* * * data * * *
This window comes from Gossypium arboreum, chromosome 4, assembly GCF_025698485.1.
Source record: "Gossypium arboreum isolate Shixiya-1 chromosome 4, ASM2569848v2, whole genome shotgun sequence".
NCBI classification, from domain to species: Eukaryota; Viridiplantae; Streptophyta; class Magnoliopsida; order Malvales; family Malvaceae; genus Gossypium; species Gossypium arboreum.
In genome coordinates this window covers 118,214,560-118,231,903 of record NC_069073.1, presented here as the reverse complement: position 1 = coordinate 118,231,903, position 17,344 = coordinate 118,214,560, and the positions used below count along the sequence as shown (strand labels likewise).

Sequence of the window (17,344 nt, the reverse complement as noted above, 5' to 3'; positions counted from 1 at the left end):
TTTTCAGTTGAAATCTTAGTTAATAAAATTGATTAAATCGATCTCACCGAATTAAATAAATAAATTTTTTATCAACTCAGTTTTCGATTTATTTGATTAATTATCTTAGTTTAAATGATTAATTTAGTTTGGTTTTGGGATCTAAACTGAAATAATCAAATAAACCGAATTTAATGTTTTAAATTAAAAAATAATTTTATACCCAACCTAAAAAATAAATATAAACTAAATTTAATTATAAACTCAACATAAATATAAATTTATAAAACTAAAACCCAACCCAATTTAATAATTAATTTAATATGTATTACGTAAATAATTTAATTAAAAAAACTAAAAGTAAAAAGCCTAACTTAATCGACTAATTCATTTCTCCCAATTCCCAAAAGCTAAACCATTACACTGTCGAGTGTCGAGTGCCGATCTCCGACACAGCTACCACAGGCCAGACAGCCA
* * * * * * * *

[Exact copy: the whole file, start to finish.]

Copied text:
This window comes from Gossypium arboreum, chromosome 4, assembly GCF_025698485.1.
Source record: "Gossypium arboreum isolate Shixiya-1 chromosome 4, ASM2569848v2, whole genome shotgun sequence".
NCBI classification, from domain to species: Eukaryota; Viridiplantae; Streptophyta; class Magnoliopsida; order Malvales; family Malvaceae; genus Gossypium; species Gossypium arboreum.
In genome coordinates this window covers 118,214,560-118,231,903 of record NC_069073.1, presented here as the reverse complement: position 1 = coordinate 118,231,903, position 17,344 = coordinate 118,214,560, and the positions used below count along the sequence as shown (strand labels likewise).

Sequence of the window (17,344 nt, the reverse complement as noted above, 5' to 3'; positions counted from 1 at the left end):
TTTTCAGTTGAAATCTTAGTTAATAAAATTGATTAAATCGATCTCACCGAATTAAATAAATAAATTTTTTATCAACTCAGTTTTCGATTTATTTGATTAATTATCTTAGTTTAAATGATTAATTTAGTTTGGTTTTGGGATCTAAACTGAAATAATCAAATAAACCGAATTTAATGTTTTAAATTAAAAAATAATTTTATACCCAACCTAAAAAATAAATATAAACTAAATTTAATTATAAACTCAACATAAATATAAATTTATAAAACTAAAACCCAACCCAATTTAATAATTAATTTAATATGTATTACGTAAATAATTTAATTAAAAAAACTAAAAGTAAAAAGCCTAACTTAATCGACTAATTCATTTCTCCCAATTCCCAAAAGCTAAACCATTACACTGTCGAGTGTCGAGTGCCGATCTCCGACACAGCTACCACAGGCCAGACAGCCA